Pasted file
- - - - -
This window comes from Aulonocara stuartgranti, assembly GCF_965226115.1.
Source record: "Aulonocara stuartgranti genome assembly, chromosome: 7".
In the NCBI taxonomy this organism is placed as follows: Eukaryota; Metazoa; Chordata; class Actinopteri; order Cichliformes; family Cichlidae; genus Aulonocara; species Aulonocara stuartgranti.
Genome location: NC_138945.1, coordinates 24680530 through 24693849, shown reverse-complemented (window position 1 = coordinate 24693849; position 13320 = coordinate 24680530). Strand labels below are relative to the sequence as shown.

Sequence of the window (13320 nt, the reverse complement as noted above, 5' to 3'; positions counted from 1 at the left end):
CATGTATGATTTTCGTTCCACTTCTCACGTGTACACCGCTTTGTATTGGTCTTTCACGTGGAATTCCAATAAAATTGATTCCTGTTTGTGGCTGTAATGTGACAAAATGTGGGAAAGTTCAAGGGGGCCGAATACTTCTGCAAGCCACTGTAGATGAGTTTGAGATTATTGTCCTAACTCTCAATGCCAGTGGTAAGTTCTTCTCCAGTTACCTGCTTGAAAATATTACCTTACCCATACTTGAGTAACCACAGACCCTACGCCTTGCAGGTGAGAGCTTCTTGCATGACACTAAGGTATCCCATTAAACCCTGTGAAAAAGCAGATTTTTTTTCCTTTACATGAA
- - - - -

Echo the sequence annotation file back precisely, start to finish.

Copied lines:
This window comes from Aulonocara stuartgranti, assembly GCF_965226115.1.
Source record: "Aulonocara stuartgranti genome assembly, chromosome: 7".
In the NCBI taxonomy this organism is placed as follows: Eukaryota; Metazoa; Chordata; class Actinopteri; order Cichliformes; family Cichlidae; genus Aulonocara; species Aulonocara stuartgranti.
Genome location: NC_138945.1, coordinates 24680530 through 24693849, shown reverse-complemented (window position 1 = coordinate 24693849; position 13320 = coordinate 24680530). Strand labels below are relative to the sequence as shown.

Sequence of the window (13320 nt, the reverse complement as noted above, 5' to 3'; positions counted from 1 at the left end):
CATGTATGATTTTCGTTCCACTTCTCACGTGTACACCGCTTTGTATTGGTCTTTCACGTGGAATTCCAATAAAATTGATTCCTGTTTGTGGCTGTAATGTGACAAAATGTGGGAAAGTTCAAGGGGGCCGAATACTTCTGCAAGCCACTGTAGATGAGTTTGAGATTATTGTCCTAACTCTCAATGCCAGTGGTAAGTTCTTCTCCAGTTACCTGCTTGAAAATATTACCTTACCCATACTTGAGTAACCACAGACCCTACGCCTTGCAGGTGAGAGCTTCTTGCATGACACTAAGGTATCCCATTAAACCCTGTGAAAAAGCAGATTTTTTTTCCTTTACATGAA